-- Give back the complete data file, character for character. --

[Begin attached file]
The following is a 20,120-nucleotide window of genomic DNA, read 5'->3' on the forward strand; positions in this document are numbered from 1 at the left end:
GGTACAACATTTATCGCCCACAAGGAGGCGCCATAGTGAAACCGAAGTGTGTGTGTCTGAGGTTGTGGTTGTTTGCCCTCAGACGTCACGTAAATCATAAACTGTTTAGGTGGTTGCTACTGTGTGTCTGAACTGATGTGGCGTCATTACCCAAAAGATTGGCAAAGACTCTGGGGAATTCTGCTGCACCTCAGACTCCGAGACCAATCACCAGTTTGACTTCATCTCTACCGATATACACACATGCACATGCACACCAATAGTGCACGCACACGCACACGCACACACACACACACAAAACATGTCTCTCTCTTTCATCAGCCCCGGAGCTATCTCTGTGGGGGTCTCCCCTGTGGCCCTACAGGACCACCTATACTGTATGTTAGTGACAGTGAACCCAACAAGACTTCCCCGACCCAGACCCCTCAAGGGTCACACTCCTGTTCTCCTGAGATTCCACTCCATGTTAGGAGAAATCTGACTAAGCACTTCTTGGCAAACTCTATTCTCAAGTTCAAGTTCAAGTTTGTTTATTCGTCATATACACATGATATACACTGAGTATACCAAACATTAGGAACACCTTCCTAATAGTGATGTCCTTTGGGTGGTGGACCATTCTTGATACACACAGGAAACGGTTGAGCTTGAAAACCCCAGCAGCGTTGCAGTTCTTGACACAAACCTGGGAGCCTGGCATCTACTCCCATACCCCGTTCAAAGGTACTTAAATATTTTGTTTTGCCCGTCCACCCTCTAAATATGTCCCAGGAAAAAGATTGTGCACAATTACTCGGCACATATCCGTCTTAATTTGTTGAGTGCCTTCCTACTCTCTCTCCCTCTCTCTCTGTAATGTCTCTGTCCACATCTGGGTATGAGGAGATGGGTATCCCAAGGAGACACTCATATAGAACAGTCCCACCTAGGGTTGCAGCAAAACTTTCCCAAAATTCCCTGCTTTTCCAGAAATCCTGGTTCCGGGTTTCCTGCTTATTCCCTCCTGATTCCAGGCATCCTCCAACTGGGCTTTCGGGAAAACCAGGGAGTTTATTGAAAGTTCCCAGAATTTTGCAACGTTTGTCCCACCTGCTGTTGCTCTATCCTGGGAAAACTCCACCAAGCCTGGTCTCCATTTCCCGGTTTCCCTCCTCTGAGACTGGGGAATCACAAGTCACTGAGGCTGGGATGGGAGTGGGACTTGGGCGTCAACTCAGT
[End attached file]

The following is a 20,120-nucleotide window of genomic DNA, read 5'->3' on the forward strand; positions in this document are numbered from 1 at the left end:
GGTACAACATTTATCGCCCACAAGGAGGCGCCATAGTGAAACCGAAGTGTGTGTGTCTGAGGTTGTGGTTGTTTGCCCTCAGACGTCACGTAAATCATAAACTGTTTAGGTGGTTGCTACTGTGTGTCTGAACTGATGTGGCGTCATTACCCAAAAGATTGGCAAAGACTCTGGGGAATTCTGCTGCACCTCAGACTCCGAGACCAATCACCAGTTTGACTTCATCTCTACCGATATACACACATGCACATGCACACCAATAGTGCACGCACACGCACACGCACACACACACACACAAAACATGTCTCTCTCTTTCATCAGCCCCGGAGCTATCTCTGTGGGGGTCTCCCCTGTGGCCCTACAGGACCACCTATACTGTATGTTAGTGACAGTGAACCCAACAAGACTTCCCCGACCCAGACCCCTCAAGGGTCACACTCCTGTTCTCCTGAGATTCCACTCCATGTTAGGAGAAATCTGACTAAGCACTTCTTGGCAAACTCTATTCTCAAGTTCAAGTTCAAGTTTGTTTATTCGTCATATACACATGATATACACTGAGTATACCAAACATTAGGAACACCTTCCTAATAGTGATGTCCTTTGGGTGGTGGACCATTCTTGATACACACAGGAAACGGTTGAGCTTGAAAACCCCAGCAGCGTTGCAGTTCTTGACACAAACCTGGGAGCCTGGCATCTACTCCCATACCCCGTTCAAAGGTACTTAAATATTTTGTTTTGCCCGTCCACCCTCTAAATATGTCCCAGGAAAAAGATTGTGCACAATTACTCGGCACATATCCGTCTTAATTTGTTGAGTGCCTTCCTACTCTCTCTCCCTCTCTCTCTGTAATGTCTCTGTCCACATCTGGGTATGAGGAGATGGGTATCCCAAGGAGACACTCATATAGAACAGTCCCACCTAGGGTTGCAGCAAAACTTTCCCAAAATTCCCTGCTTTTCCAGAAATCCTGGTTCCGGGTTTCCTGCTTATTCCCTCCTGATTCCAGGCATCCTCCAACTGGGCTTTCGGGAAAACCAGGGAGTTTATTGAAAGTTCCCAGAATTTTGCAACGTTTGTCCCACCTGCTGTTGCTCTATCCTGGGAAAACTCCACCAAGCCTGGTCTCCATTTCCCGGTTTCCCTCCTCTGAGACTGGGGAATCACAAGTCACTGAGGCTGGGATGGGAGTGGGACTTGGGCGTCAACTCAGT